New York Thought: Smart Things to Do in NYC This Week
Thomas Frank. Samantha Bee. Nona Hendryx. Read on for our picks for the best smart things to do in NYC this week.
Monday, June 25
A report last month suggested the carbon dioxide released by the Chicxulub Asteroid Impact warmed the climate for 100,000 years. Given our current experiments with rising CO2 levels, understanding the regular role cataclysms play in planetary history is an urgent matter. Hear from Michael R. Rampino (NYU and NASA’s Goddard Institute for Space Studies) as he shares his expertise in astrobiology and mass extinctions. The Explorers Club.
Emmy-winning journalist and comedian Samantha Bee joins journalist Irin Carmon to discuss women, politics, and the media today at a Center for Women’s History salon at the New-York Historical Society.
Tuesday, June 26
Unexpected Pairings: Gin & Oysters: The Museum of the City of New York’s outdoor terrace is the setting for this evening of jazz, tastings, and discussion of two staples of the New York diet, dating back to the Dutch days.
Musician Nona Hendryx, vocalist/artist Helga Davis, dancer/choreographer Francesca Harper, and FLEXN dance pioneer Reggie (Regg Roc) Gray and his company the D.R.E.A.M. Ring present performative responses to Nick Cave’s “dance-based town hall” at The Park Avenue Armory.
Professor of American Studies and History at Rutgers University Louis Masur talks about a lesser-known aspect of America’s founding: the differing visions of Federalists and Democratic-Republicans and the important rivalry between Jefferson and Hamilton.
“There’s no such thing as a natural disaster,” geographer Neil Smith wrote after Katrina. Join Think Olio at Nowadays to examine this concept, unpacking antagonisms like capital versus citizenry, and drawing on Katrina and Maria to understand the social history that underlies the impacts of “acts of God.”
Wednesday, June 27
As alliances crumble, get a glimpse of what the future may hold for Western democracies in an Albertine conversation with Foreign Affairs Executive Editor Daniel Kurtz-Phelan (The China Mission) and author Romuald Sciora.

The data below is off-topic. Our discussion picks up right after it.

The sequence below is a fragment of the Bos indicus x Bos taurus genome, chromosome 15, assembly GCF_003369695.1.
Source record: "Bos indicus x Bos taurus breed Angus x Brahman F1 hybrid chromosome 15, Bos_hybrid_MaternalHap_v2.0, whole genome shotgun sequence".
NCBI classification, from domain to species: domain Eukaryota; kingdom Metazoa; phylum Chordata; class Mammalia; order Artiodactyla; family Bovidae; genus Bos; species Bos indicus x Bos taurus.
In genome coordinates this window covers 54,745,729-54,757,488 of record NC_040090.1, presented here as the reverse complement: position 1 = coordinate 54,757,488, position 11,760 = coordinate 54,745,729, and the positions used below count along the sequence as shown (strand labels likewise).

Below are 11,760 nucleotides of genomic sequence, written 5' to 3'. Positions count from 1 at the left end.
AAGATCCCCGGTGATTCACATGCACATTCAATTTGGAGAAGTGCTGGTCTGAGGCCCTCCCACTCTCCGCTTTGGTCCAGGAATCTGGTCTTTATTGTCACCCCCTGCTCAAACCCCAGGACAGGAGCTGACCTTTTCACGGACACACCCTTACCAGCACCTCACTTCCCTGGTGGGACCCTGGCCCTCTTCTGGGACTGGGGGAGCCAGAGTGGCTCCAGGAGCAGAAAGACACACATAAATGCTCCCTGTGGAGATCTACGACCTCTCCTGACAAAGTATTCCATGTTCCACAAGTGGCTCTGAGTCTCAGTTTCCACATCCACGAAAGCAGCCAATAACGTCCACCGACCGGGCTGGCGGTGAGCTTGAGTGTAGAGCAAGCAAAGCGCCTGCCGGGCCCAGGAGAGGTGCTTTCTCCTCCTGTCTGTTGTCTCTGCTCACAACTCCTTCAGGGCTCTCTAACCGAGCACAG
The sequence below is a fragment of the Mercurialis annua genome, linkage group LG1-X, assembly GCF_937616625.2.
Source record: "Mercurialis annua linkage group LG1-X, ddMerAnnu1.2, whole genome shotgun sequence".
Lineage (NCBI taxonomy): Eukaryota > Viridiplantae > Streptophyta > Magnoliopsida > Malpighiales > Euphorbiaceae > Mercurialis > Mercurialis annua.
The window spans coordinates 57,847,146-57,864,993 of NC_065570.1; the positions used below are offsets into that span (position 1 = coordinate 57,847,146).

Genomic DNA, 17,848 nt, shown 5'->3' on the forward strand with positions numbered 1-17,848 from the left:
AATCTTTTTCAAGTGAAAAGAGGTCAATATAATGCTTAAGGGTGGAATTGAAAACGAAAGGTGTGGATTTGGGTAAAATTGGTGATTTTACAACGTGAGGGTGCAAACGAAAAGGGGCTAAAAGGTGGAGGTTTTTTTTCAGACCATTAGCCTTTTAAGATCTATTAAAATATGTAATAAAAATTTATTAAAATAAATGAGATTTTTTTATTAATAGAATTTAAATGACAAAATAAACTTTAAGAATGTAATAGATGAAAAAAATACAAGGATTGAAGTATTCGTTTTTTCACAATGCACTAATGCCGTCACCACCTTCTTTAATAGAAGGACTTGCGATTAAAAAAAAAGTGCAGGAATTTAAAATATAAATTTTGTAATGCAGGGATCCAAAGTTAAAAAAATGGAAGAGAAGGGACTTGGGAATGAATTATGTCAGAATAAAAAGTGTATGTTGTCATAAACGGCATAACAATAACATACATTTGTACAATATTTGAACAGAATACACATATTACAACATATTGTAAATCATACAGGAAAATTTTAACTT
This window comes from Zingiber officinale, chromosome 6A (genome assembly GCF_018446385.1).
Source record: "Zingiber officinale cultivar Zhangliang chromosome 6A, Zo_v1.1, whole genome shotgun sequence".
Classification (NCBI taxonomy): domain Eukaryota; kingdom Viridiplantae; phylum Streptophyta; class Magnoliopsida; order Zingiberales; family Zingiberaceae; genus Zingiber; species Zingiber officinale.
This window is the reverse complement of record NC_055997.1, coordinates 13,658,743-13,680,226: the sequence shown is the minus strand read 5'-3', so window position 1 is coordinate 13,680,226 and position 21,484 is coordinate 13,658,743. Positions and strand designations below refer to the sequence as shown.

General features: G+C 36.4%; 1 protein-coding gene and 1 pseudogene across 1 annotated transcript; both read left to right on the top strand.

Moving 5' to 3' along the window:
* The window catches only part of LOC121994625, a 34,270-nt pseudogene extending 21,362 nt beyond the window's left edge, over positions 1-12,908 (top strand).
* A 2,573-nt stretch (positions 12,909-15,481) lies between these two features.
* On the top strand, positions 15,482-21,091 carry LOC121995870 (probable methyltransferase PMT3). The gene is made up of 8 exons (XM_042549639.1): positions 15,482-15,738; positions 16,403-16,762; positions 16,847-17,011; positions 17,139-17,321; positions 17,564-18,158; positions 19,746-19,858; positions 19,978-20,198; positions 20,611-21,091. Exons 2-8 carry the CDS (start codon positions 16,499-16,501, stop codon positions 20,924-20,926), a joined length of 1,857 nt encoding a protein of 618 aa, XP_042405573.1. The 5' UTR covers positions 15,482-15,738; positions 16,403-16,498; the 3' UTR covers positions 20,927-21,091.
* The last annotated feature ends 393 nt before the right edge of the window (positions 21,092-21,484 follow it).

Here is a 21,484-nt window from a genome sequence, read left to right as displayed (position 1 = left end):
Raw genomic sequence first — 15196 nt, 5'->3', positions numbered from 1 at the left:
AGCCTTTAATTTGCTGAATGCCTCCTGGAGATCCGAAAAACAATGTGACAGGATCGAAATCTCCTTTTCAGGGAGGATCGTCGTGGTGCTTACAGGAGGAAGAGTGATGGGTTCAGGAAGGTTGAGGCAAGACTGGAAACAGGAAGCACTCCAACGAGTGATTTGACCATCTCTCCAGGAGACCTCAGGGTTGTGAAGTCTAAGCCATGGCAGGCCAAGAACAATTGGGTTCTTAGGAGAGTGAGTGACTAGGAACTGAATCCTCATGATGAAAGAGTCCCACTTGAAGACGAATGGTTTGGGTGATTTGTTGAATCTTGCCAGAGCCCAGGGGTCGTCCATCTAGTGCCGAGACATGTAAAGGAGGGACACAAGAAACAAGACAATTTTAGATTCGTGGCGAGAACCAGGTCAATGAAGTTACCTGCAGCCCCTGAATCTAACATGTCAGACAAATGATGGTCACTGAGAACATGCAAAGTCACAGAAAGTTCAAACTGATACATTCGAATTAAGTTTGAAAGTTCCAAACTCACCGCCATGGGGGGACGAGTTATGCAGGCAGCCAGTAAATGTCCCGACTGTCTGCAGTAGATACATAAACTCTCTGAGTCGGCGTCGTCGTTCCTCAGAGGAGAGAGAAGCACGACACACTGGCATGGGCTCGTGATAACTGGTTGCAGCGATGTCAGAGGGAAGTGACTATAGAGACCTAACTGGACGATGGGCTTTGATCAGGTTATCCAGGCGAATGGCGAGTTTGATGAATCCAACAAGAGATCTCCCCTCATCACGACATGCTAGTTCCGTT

Thomas Frank follows up on his books Listen, Liberal and What’s the Matter with Kansas with a tour through a disintegrating democracy, tempered by an energetic call for responses to rising inequalities. He appears in support of his new book, Rendezvous with Oblivion, released this week. Book Culture on Columbus.
At a time of flux for responses to injustice, catch a “The Future Is Fluid” session with sujatha baliga, a practicing Buddhist, and Chief Justice Emeritus of the Navajo Nation Robert Yazzie. Rubin Museum of Art.
Thursday, June 28
Dr. Randi Hutter Epstein, author of the forthcoming book Aroused: The History of Hormones and How They Control Just About Everything, shares insight into the history of endocrinology. She’ll cover ground from fountain-of-youth quackery to tomorrow’s life-saving therapies. The New York Academy of Medicine.
On the heels of last year’s Guggenheim immersion in the Salon de la Rose+Croix, learn more at a Grand Lodge of New York multimedia evening. A talk on the connections between music and spirituality will be followed by a performance that uses “Hermetic Laws as they appear in the Kybalion and inspired by the Orphic, Hermetic, and Rosicrucian traditions.”
Historian Joshua Freeman hosts a book signing and reception in honor of his new book, which tells the story of the rise of industrialization and its sweeping impact on human society. The General Society Library.
Find our picks for the weekend here.
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